JULY 30, 2007


NB incentive has unintended consequences

For retiring docs, $150 new-patient bonus makes finding a replacement difficult

An incentive introduced last year to encourage doctors in New Brunswick to accept orphan patients is having the reverse effect in some cases.

The incentive provides $150 to family physicians for each new patient they take on. It was intended to improve access to family doctors in the province but it also appears to be making it more difficult to find doctors to take over practices from retiring physicians. That's because the incentive doesn't apply in these cases. So although a replacement doctor could conceivably be taking on as many 3,000 patients in one shot, they wouldn't receive the financial bonuses that a doctor taking on patients in a piecemeal fashion would.

The lesson seems to be that one doctor's carrot may be another's stick.

This problem was highlighted last month when one retiring New Brunswick family physician tried but failed to find someone to take over his longstanding practice.

Dr Eric Christiansen, 63, of Rothesay, last month hung up his stethoscope. Despite his efforts, the popular MD couldn't find a doctor to take over his practice, leaving the vast majority of his 2,500 patients without a family physician, in a province in the throes of a physician shortage crisis, according to the Telegraph-Journal.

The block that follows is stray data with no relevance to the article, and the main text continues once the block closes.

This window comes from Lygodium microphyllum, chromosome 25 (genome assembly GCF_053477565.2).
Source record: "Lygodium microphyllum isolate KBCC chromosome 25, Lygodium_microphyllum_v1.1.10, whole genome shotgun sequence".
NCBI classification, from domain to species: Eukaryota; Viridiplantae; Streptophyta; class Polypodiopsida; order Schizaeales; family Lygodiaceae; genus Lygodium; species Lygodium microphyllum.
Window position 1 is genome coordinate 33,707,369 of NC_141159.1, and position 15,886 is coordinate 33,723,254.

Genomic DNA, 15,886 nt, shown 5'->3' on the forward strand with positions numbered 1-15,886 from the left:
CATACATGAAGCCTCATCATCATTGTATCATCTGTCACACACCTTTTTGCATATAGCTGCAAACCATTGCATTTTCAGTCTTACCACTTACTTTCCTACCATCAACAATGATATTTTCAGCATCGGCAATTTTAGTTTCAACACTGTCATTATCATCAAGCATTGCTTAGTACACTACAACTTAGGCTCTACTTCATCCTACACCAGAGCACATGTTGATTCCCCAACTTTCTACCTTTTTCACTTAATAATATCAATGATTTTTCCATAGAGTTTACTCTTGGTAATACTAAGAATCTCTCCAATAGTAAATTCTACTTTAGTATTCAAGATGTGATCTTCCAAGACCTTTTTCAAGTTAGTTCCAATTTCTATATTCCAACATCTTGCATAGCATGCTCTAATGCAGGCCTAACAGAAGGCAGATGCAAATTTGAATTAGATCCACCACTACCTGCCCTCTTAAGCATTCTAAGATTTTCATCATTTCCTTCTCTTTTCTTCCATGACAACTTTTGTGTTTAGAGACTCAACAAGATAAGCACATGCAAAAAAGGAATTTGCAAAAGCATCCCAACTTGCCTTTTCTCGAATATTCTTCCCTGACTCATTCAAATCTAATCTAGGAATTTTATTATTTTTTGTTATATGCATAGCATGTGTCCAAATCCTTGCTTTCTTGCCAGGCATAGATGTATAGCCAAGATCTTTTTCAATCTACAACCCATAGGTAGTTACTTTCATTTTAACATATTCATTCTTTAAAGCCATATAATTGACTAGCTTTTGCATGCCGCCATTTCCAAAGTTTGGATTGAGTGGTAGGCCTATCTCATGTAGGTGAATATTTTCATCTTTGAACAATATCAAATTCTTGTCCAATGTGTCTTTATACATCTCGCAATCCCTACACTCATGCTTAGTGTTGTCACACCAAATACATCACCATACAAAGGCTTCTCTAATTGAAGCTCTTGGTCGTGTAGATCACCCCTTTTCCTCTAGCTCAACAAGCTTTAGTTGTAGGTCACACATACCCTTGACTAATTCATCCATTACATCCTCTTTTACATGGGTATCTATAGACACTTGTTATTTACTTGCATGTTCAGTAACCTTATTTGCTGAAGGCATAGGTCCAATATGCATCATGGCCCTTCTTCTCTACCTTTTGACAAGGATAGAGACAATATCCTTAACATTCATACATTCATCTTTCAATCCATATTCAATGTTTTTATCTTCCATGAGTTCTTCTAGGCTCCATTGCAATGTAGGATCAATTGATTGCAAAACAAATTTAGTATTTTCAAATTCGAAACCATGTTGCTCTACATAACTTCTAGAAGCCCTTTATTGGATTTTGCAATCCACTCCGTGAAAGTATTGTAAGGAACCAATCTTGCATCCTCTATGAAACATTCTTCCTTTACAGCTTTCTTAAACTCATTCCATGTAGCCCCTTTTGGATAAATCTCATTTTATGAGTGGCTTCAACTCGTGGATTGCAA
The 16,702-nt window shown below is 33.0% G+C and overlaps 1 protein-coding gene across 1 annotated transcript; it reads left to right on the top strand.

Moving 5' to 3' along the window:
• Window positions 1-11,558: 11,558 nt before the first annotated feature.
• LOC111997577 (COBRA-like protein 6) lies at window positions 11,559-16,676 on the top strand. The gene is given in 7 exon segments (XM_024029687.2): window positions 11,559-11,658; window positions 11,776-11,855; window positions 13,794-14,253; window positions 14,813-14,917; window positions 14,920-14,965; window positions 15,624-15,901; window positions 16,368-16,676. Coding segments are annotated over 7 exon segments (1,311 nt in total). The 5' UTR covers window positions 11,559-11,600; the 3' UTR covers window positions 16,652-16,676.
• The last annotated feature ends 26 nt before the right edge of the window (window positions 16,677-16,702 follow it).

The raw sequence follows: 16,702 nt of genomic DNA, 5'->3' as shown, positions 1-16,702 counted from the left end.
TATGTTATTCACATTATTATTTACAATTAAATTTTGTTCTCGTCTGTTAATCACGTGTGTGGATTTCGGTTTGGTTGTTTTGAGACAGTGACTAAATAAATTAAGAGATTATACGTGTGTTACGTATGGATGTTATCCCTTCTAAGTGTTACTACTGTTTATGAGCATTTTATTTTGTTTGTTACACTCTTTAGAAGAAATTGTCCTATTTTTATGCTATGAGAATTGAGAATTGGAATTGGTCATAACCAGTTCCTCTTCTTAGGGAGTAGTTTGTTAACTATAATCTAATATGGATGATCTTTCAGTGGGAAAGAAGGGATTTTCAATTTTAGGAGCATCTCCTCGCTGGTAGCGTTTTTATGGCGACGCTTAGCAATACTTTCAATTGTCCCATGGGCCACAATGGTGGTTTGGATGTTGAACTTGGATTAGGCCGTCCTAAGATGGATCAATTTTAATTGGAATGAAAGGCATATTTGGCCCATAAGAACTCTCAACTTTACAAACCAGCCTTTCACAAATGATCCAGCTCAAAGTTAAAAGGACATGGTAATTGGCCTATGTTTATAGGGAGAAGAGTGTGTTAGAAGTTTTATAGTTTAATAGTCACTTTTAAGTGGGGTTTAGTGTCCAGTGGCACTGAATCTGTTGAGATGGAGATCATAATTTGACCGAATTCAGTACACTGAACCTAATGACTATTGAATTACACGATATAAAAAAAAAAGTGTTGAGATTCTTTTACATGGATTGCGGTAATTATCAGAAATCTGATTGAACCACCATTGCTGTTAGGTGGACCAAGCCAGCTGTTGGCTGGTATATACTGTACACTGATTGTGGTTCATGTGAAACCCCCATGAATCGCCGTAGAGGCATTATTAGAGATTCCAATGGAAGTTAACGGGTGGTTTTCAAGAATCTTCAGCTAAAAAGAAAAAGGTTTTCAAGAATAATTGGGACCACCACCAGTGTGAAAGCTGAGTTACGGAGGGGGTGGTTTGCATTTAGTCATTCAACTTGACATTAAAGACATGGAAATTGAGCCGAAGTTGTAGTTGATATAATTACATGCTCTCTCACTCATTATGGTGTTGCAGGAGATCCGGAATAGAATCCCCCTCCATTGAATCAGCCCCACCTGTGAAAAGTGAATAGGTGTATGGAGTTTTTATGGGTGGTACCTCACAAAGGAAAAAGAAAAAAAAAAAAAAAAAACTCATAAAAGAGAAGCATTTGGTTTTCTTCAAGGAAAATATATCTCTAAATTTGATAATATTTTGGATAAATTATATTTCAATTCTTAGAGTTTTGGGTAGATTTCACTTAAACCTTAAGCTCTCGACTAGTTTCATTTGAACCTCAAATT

The New Brunswick Medical Society (NBMS) and the provincial government, who jointly agreed to the incentive last year, admit the incentive wouldn't apply if a doctor had stepped in and taken over Dr Christiansen's practice wholesale. But both dispute the incentive's role in retiring physicians' difficulty finding replacements. The notion that an incentive intended to improve access might negatively impact physician supply and recruitment obviously rankles.

"The $150 was intended to get doctors who were near full practices to take on new patients," says NBMS assistant executive directorJanet Maston. "There are other incentives for recruitment. This wasn't a recruitment incentive."

"We are targeting our orphan patients. If a physician is taking over a practice then those patients are not orphaned," adds Linda Lingley, the Department of Health's Director of Medicare.

Asked whether patients' access to primary care might be better served by giving incentives to doctors to take over established practices instead of paying doctors to enroll patients only after they become orphaned, Ms Lingley is dismissive. "Government does not get involved in the business aspect of fee-for-service physicians," she says, emphasizing the distinction between the access issue and the physician-supply question. "The ability to assign patients from the list that the regional health authorities manage has been an efficient way to ensure those who have identified themselves as orphans get a physician as soon as possible."

But Ms Lingley's laissez-faire approach to managing the impact of the $150 incentive points to a common misunderstanding of medical economics, says Atlantic Institute for Market Studies analyst Brian S Ferguson, PhD. Doctors' decision-making is affected by financial incentives to a greater extent than many think, according to a 2002 AIMS report. Dr Ferguson looked at a number of Canadian and international examples and concluded that physicians respond to market forces, including cash bonuses, the same as any other professionals.

But that's a view not universally shared in government circles. "Much confusion and bad policy follows from the inability of many policy analysts to handle the techniques of an elementary economics course," wrote Dr Ferguson in a scathing commentary that now appears prescient.



back to top of page




© Parkhurst Publishing Privacy Statement
Legal Terms of Use
Site created by Spin Design T.